The headquarters of the European Draughts Confederation are located at Paul Keres Chess House in Tallinn, Vene street 29. The headquarters were opened with a festive ceremony on April 23rd, 2009.
The cover from the plaque with the EDC logo on the façade of Tallinn House of Chess, which has become a centre for mind sports for Tallinn and Estonia, was removed by Estonian Minister of Culture Laine Jänes, the mayor of Tallinn Edgar Savisaar, the Secretary-General of the Estonian Olympic Committee Toomas Tõnise and head of Tallinn Youth and Sports Department Rein Ilves.
This location – Vene street 29 – is mentioned for the first time in Tallinn´s documents already in 1362, but there is no information about the building. The building itself is first mentioned in a document that dates back to the year 1405.
More detailed information about the architecture of the building gives a testament from the year 1727. The building has had owners from different nationalities, including French and Scottish. During the renovation in 1968, the building was changed into a chess school.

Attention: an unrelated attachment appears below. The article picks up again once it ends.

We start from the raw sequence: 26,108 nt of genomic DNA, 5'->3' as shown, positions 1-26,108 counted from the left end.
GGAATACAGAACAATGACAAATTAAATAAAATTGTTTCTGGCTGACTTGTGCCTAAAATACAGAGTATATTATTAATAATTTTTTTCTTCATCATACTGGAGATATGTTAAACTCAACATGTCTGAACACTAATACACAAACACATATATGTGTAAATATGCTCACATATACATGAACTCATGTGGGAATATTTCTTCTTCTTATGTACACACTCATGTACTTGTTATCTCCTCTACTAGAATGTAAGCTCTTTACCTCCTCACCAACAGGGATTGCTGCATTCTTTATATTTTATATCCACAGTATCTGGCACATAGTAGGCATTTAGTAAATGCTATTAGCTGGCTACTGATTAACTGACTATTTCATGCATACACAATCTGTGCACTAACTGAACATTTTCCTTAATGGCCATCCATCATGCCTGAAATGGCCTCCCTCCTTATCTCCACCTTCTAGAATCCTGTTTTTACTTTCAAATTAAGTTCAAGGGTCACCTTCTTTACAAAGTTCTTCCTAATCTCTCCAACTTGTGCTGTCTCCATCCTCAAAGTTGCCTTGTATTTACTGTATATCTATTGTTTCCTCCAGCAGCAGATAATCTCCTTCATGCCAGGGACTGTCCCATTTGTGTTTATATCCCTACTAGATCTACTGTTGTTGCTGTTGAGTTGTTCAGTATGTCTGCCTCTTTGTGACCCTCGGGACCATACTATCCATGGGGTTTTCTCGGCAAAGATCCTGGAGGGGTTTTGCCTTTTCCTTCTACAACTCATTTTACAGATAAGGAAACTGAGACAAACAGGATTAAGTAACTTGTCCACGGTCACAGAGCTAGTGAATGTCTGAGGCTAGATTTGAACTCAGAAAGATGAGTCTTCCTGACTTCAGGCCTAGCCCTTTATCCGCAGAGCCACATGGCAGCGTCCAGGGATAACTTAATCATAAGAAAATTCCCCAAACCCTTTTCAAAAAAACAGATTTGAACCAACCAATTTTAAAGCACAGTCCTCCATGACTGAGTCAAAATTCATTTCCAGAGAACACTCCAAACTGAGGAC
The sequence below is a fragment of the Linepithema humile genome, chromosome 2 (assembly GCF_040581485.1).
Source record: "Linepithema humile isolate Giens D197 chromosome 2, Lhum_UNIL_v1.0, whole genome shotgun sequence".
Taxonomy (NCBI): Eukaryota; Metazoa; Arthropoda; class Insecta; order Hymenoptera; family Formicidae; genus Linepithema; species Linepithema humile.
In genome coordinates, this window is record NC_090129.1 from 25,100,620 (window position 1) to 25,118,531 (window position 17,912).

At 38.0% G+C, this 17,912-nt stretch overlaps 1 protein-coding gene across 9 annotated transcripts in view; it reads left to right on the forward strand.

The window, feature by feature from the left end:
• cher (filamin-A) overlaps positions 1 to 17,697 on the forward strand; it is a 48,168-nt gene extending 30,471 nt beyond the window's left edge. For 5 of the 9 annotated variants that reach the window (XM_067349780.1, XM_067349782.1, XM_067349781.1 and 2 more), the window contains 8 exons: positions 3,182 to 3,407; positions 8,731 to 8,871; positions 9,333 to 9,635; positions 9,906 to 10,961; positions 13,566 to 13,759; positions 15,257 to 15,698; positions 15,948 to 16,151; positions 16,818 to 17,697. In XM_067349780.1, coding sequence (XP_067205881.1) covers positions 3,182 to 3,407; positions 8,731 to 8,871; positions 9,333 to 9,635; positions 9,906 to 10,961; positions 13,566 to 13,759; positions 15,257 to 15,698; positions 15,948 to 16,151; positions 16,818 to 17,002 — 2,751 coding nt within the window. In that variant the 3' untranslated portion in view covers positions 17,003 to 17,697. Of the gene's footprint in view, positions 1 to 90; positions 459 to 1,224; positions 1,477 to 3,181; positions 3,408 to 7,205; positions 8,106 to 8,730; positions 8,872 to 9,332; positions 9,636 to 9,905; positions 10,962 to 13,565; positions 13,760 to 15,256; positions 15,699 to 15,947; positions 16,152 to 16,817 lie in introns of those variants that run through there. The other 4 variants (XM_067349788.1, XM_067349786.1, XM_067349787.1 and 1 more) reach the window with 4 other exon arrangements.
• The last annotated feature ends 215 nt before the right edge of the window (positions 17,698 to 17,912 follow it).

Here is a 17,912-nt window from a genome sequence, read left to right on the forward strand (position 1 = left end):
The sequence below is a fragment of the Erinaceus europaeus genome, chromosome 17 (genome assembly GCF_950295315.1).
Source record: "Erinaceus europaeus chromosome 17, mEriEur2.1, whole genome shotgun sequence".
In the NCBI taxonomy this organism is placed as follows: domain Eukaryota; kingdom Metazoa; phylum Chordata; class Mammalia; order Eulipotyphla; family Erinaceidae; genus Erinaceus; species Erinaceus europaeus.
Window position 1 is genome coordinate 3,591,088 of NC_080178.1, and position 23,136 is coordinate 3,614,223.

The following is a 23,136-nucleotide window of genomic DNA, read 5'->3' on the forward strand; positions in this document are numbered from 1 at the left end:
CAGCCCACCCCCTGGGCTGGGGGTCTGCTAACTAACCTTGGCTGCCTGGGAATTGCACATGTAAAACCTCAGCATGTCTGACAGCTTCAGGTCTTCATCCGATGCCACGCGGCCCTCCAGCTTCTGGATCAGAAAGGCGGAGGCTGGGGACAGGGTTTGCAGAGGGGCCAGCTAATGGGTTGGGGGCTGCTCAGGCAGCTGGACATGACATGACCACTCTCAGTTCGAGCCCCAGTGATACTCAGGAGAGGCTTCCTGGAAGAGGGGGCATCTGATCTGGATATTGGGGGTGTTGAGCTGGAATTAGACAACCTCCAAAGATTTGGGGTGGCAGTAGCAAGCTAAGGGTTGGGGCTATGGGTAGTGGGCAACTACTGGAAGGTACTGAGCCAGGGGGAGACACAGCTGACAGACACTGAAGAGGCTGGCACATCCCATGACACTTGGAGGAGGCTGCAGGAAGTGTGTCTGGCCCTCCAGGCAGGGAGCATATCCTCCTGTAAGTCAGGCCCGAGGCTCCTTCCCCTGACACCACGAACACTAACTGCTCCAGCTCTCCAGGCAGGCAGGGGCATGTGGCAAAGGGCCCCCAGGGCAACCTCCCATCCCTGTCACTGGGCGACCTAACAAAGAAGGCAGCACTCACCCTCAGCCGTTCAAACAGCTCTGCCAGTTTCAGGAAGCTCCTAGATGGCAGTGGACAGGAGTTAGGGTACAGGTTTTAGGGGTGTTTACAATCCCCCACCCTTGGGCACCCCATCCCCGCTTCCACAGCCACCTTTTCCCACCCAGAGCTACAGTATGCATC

There were rooms for classes, board and trainers and a separate room for library. New renovation started in 1973; in 1975 it was decided to be named Paul Keres Chess House that was opened on the 21st of November.
Chess House bought a library with 3000 books from Dombrovski, who was a collector of chess literature. Later, Paul Keres´s library with 2000 books was added to the collection. The museum room of Paul Keres was opened in 2004.
Paul Keres (January 7, 1916 – June 5, 1975), was an Estonian chess grandmaster, who Keres narrowly missed a chance at a World Chess Championship match on five occasions.
He won the 1938 AVRO tournament, which led to negotiations for a World Championship match against Alexander Alekhine, but the match never took place due to World War II.
Then after the war he was runner-up in the Candidates’ Tournament on four consecutive occasions. Due to these and other strong results, many commentators consider Keres to be the strongest player never to become World Chess Champion. He was nicknamed “The Crown Prince of Chess”.